Pregnant women may be able to undergo chemo without harm to fetus, study finds

(Facebook/Mary Harris)

Soon after being diagnosed with breast cancer, Mary Harris discovered that she was pregnant. She felt compelled to make a difficult choice: delay powerful cancer therapies so as to avoid harming the baby, or terminate the pregnancy and proceed with treatment. Ultimately, a small but significant study offered an alternative — and hope.

Published in The New England Journal of Medicine, the study found that pregnant women can undergo cancer therapies during the second and third trimester without risking the health of a fetus. The study examined 129 children born to mothers who had undergone cancer therapy during pregnancy, and a similar number of children born to mothers without cancer.  Researchers found normal development of heart and brain function in the first group. They also discovered that mental development scores improved with every week that a child spent in the womb. “Currently women who develop cancer and require treatment have preterm delivery so that treatment can start,” said lead author Professor Frédéric Amant, a gynecological oncologist at University Hospitals Leueven in Belgium. “These results show that preterm delivery—but not cancer treatment—is associated with worse outcomes. This suggests that we should no longer induce preterm delivery and that it is safe to start cancer treatment while a woman is pregnant, except during the first trimester.”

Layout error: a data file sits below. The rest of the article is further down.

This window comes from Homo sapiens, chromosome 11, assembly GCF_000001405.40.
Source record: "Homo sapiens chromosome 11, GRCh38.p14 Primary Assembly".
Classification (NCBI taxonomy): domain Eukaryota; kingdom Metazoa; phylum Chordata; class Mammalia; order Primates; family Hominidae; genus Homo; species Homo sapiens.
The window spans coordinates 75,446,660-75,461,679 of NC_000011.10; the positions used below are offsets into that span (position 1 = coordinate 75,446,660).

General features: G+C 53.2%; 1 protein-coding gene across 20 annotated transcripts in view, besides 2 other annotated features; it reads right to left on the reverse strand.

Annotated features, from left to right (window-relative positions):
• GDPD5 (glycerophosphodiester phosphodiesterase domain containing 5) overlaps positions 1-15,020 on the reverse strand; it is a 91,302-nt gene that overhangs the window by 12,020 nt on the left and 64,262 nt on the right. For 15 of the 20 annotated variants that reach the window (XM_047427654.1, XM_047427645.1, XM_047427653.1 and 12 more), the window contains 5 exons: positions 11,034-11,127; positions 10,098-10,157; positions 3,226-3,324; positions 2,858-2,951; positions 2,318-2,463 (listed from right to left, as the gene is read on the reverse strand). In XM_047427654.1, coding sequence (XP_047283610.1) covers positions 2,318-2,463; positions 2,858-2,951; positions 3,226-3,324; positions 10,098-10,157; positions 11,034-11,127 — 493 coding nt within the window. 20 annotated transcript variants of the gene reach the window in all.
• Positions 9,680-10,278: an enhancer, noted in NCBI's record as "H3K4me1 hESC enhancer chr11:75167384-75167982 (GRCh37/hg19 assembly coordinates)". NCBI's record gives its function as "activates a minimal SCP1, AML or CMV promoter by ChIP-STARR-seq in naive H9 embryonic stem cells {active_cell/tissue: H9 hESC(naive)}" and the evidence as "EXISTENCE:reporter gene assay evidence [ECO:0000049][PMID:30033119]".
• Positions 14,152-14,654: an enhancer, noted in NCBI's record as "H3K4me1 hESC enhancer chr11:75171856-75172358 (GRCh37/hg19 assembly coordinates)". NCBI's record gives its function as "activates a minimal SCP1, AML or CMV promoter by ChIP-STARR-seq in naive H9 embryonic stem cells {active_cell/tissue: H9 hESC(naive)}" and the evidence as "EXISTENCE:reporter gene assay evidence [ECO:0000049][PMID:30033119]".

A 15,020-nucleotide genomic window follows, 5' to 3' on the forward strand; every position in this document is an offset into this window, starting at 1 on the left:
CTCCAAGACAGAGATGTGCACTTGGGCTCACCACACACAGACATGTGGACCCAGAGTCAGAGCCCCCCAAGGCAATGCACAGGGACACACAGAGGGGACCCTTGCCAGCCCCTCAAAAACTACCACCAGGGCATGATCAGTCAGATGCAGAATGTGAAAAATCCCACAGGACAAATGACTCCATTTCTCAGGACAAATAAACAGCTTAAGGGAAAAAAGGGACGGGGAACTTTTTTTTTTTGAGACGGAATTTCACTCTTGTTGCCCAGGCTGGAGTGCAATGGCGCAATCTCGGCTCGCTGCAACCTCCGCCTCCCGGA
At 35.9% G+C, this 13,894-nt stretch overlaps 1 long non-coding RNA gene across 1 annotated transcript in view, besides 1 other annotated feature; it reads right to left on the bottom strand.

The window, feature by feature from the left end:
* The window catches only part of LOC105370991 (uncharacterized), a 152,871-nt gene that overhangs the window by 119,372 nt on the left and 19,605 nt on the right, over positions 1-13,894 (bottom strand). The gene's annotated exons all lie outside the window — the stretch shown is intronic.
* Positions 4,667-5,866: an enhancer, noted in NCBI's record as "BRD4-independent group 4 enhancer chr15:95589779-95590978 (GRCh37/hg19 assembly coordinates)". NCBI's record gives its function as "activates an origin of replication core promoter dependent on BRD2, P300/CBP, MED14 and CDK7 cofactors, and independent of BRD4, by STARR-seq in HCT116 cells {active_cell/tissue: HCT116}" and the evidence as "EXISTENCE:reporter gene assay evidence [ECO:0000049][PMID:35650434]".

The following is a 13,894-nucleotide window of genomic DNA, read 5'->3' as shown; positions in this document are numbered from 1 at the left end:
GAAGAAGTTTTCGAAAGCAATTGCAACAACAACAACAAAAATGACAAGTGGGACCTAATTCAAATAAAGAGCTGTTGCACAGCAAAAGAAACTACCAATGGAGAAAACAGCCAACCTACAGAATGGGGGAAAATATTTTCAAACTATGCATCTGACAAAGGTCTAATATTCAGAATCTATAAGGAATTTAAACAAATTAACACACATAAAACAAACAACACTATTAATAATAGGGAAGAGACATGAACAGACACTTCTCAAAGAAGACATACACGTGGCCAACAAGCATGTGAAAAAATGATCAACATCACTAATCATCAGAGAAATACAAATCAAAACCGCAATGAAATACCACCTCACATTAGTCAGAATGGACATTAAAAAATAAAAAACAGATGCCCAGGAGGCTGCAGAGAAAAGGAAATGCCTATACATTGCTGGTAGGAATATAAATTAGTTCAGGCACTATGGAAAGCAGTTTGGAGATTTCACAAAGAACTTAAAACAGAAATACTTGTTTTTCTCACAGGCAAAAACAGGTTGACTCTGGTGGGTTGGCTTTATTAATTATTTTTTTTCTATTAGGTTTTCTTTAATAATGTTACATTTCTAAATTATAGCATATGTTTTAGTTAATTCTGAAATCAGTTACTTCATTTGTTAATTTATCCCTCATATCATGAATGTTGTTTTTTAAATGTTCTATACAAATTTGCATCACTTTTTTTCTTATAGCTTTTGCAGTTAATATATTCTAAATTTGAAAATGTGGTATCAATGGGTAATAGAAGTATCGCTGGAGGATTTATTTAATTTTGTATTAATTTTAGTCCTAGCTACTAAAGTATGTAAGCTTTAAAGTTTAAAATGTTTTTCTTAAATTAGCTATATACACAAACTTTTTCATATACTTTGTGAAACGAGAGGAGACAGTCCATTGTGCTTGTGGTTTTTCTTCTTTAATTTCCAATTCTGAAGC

Amant did warn that the study has substantial limitations. “Our data include many types of chemotherapy, but we cannot guarantee that all types of chemotherapy are safe,” he said. “We need to look at larger numbers of children and larger numbers exposed to each drug in order to be able to document the potential effects of individual drugs.” Researchers will also follow its subjects until they are 18 years of age, in order to determine long-term effects of cancer therapies that were included in the study.

Harris elected to undergo surgery, and then chemotherapy in the third trimester. In 2014, she gave birth to a healthy baby girl named Stella.

Learn more at NBC News.


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